Human biosamples 

Human biosamples are biological samples such as tissue and blood, donated by patients or healthy individuals. For example, when patients undergo certain procedures, such as a biopsy or surgery, samples are removed for diagnostic or treatment purposes. Many patients give consent for a small amount of the sample to also be used in research.

Human biosamples are powerful tools to study human health and disease. Biosamples are supplied to Novo Nordisk from a range of public, private and not-for-profit organisations globally. The donation and legitimacy-of-use of human biosamples can have an impact on human rights, depending on how these biosamples have been obtained.

The biosample supply chain is often multi-organisational and multi-national. This complexity presents a risk that human rights may not have been respected along the entire supply chain.

Vulnerable groups or individuals, such as low-income groups, economic migrants, asylum seekers, refugees and homeless people, may be exploited and coerced into donating human biosamples. Commercial gain from human biosamples is banned in many countries; however, suppliers sourcing from many countries operate under different rules and regulations. Gaps remain in both international and national criminal law and enforcement relating to human biosamples. 

More information about human biosamples

 

Assessing risks

We identify risks using our human biosample supplier evaluation process. All evaluated and approved suppliers become bound by a contract to adhere to Novo Nordisk’s requirements with regards to human biosamples. Use of suppliers is monitored on a monthly basis. Those that are deemed unacceptable are removed from our approved supplier list and we do not conduct business with them. We encourage these suppliers to make the necessary changes to meet our requirements and, once evidence is received that they have done so, they are placed on our approved supplier list. 

News and media stories relating to ‘human body brokers’ - those who profit from illegitimate harvesting, supply and use of human biosamples - has raised the public’s interest in this topic. We monitor the media so that we are aware of any news stories involving our supply chain or the use of human biosamples in general.

 

Policies and governance

We have developed and implemented a human biosample governance framework in Novo Nordisk which includes:

  • Our Position Statement, which was updated in 2017
  • Global Procedures on Consent to Donation of human biosamples and on the Financial transaction relating to human biosamples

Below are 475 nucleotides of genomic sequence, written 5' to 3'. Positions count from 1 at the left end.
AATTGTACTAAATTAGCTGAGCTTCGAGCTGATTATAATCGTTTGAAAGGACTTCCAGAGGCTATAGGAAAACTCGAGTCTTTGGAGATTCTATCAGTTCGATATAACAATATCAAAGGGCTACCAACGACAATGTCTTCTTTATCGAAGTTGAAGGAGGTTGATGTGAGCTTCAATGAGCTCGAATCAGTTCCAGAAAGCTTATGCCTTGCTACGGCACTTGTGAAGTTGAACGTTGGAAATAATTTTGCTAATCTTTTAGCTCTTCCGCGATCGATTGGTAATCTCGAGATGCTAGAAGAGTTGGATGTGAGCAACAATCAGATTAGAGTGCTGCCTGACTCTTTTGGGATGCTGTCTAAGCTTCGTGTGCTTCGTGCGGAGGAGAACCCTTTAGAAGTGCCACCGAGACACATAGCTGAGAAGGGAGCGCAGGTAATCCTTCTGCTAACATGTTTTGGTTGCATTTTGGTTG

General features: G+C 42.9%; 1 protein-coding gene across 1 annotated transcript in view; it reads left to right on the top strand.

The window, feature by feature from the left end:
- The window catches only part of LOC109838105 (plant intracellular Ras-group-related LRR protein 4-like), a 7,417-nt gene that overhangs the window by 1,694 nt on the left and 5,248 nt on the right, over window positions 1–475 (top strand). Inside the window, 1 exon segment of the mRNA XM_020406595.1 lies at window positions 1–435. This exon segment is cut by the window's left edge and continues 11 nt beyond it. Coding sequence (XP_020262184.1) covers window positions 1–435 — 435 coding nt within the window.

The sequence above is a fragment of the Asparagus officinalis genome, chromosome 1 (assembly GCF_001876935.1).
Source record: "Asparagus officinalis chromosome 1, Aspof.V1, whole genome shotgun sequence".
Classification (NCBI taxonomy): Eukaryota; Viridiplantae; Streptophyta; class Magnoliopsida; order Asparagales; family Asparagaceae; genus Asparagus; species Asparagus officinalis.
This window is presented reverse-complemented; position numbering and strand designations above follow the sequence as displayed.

• A global process for evaluation of suppliers of human biosamples, which was fully implemented in 2017
  • A pilot process for internal review and approval of activities involving human biosamples, which commenced in 2017
 

All documents and processes are supported by guidance and educational materials. In addition, R&D Management is supported by our Research and Development Bioethics Council and the specialist human biosample governance staff in the Global Research Bioethics and Compliance unit.

 

Performance

To further implement our human biosample governance framework described above, in 2017, we launched an internal procedure and an e-Learning course for Novo Nordisk’s research staff around the globe to ensure responsible sourcing of human biosamples. Over 85% of acquisitions of human biosamples by Novo Nordisk’s research staff conformed to the new global procedure.  

We evaluate our suppliers of human biosamples against human rights and other standards and they are given the opportunity to improve their performance. During 2017, we conducted another 15 supplier evaluations, bringing the total number of evaluated suppliers to 39. 29 are now listed as ‘acceptable suppliers’ to Novo Nordisk of human biosamples for use in research. As a result of our engagement, two thirds of our acceptable suppliers have taken actions to improve their performance, such as upgrading their approach to ensuring free and informed consent from donors or improving the working conditions for their staff.  

Additionally, we have an approach that reduces the number of suppliers and/or replaces suppliers with better suppliers. At the end of 2016, 101 usable suppliers existed. Currently, this number has been reduced to 62. 

 

Stakeholder engagement

Internally, we focus on stakeholders predominantly in the Global Research organisation. Communication channels include:

  • Attendance at and presentations to various management teams
  • Presentations to various departments/functions/project meetings
  • Updated information resource on intranet
  • e-newsletter

 

Our stakeholders are able to access up-to-date information regarding our responsible use of human biosamples through information on our website and brochure (available in print or online in English and Danish).

In addition, employees participate in various national and international fora.